As the Cavs finished defeating the Celtics, my father and I sat on the couch, watching in awe. He began to talk about those old Celtics squads, even the ones composed of legendary players such as Sam Jones, Bill Russell and John Havlicek. These were players his father cheered for, along with the ’80s Celtics.

My father wanted the Showtime Lakers to prevail in the ‘80s, but in 2017, there is no opposition between father and son. We both love the Cavs.

But somewhere, perhaps another father-son duo is already beginning their heated arguments about these two teams that have captivated NBA fans for the past three years.

Cleveland Cavaliers

Andrew Bogut’s Injury is Unfortunate, But The Cavs Never Really Needed Him

Cleveland Cavaliers’ Andrew Bogut warms up before an NBA basketball game between the Miami Heat and the Cleveland Cavaliers, Monday, March 6, 2017, in Cleveland. (AP Photo/Tony Dejak)

The Cleveland Cavaliers won the NBA title last season without a legitimate rim protector. Standing at 7 feet 1 inches, Timofey Mozgov was not an effective big man. LeBron James, the quintessential positionless player, led the Cavs with 16 blocks during the Finals.

Mozgov, the Cavs’ tallest player last season, was borderline useless, not being able to run the floor well for dunks or succeed in the pick and roll. He averaged five minutes per game in the Finals for a reason.

So, why did the Cavs feel as though they needed to bring in Andrew Bogut?

Bogut earned a buyout with the Philadelphia 76ers after being traded from the Dallas Mavericks. The Cavs picked him up, and he made his debut Monday night against the Miami Heat.

But not even playing a minute, Bogut fractured his left tibia, his leg colliding with Heat forward Okaro White. Bogut will be out indefinitely.

James spoke about Bogut’s injury, saying that the Cavs were excited about adding Bogut to the roster. The Cavs were justified in being excited about their addition; adding a player of Bogut’s size is never a bad thing.

But the addition wasn’t necessary.

Despite Bogut’s unfortunate injury, the Cavs have big men. Not all of them are healthy, but even so, it’s the regular season; the Cavs don’t need all their big men right now. Tristan Thompson grabs rebounds, Channing Frye stretches the floor, and at 6 feet 11 inches, Frye can at least provide a big body. Kevin Love, the Cavs’ best big, has been out with a left knee injury since February.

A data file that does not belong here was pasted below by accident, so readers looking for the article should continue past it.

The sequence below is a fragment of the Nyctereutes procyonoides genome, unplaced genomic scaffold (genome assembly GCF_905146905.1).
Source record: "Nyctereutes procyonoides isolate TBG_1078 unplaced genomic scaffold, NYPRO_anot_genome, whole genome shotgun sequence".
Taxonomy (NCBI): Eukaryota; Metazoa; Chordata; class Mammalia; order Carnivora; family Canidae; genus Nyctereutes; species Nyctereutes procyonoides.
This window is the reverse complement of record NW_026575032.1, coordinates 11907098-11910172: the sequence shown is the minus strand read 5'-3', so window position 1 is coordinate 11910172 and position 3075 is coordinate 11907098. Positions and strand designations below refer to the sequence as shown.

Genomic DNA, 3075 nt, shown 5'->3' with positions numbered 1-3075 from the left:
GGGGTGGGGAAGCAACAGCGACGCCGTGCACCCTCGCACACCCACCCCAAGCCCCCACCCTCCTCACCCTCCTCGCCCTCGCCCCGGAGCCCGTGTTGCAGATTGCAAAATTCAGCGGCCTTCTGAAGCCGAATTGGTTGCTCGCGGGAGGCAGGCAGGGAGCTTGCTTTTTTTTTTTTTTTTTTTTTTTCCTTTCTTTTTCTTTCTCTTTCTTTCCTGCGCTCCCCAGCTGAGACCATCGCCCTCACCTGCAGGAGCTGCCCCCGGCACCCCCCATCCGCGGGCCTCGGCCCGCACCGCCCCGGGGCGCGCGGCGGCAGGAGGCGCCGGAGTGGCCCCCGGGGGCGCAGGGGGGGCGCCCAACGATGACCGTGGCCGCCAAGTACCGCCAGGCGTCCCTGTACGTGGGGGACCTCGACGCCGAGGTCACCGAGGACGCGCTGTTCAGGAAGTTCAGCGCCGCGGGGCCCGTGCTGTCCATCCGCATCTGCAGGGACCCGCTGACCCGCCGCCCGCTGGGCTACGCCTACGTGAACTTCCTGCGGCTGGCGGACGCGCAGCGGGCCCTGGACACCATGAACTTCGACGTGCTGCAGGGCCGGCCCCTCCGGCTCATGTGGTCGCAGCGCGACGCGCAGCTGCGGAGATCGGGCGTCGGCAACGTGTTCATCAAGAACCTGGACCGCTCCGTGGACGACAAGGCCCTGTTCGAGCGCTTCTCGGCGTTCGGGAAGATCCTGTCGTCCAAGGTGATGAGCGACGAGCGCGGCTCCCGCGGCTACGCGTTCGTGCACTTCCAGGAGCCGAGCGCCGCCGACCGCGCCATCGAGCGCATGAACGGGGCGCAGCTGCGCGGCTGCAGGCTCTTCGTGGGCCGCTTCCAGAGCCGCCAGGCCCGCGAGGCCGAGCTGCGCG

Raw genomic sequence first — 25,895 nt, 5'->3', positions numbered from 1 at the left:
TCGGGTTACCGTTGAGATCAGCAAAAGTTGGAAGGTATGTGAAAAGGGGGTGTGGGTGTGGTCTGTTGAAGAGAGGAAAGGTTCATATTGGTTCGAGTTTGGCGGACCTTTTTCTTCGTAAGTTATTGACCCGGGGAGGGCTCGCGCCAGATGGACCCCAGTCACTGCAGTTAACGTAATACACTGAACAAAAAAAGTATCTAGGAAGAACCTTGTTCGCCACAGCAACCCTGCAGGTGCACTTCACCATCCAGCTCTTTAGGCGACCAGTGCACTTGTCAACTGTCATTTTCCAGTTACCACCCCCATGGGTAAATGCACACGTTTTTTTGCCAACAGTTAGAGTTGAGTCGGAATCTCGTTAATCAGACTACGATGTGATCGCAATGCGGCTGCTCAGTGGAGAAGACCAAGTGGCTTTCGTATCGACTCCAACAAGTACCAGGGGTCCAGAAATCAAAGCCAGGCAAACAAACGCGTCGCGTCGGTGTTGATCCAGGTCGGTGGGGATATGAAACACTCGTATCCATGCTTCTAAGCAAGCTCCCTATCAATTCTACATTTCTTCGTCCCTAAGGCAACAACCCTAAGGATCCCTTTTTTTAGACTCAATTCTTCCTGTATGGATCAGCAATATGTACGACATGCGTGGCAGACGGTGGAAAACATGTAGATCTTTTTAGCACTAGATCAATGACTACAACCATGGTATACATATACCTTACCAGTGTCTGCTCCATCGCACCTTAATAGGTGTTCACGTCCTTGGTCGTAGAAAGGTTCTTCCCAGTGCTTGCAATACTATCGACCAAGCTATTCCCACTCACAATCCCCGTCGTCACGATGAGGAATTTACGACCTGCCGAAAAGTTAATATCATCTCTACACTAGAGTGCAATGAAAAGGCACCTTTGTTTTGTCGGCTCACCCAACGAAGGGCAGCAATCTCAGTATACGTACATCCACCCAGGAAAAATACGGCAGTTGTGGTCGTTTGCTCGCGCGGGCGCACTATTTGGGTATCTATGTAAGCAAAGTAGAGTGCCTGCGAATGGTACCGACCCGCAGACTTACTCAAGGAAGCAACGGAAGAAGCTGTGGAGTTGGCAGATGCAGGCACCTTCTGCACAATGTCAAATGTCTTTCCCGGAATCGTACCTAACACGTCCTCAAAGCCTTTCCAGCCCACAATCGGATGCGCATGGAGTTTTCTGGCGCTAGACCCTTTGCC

Though Love is out, the Cavs (42-20) are the top team in the Eastern Conference. The Boston Celtics are three games out of first place, and guard Isaiah Thomas hasn’t liked the team’s “experimenting” lately.

The Celtics are the only team in the Eastern Conference that has a legitimate chance of dethroning the Cavs — and their chance isn’t even that high, with Thomas being the Celtics’ lone option on offense.

Along with Love, the Cavs are waiting for J.R. Smith to return. Smith suffered a thumb injury in December 2016, but the Cavs are hopeful he can return soon.

When Love and Smith return, the Cavs will have returned, too. For the Cavs, a team that has suffered injuries throughout the season, will be in position to win their second straight title with the team at full strength.

The Cavs will have James — with him alone, anything is possible. But on top of that, they will have Kyrie Irving, Love and a bench that will perhaps be one of the best in the NBA. Frye, Richard Jefferson, Iman Shumpert, Kyle Korver and Deron Williams will be part of a second unit that will help maintain the starters’ success.

Sure, the addition of Bogut was nice. But it was like buying an Xbox One when you already had a PlayStation 4. Bogut wouldn’t have been that much of a difference maker.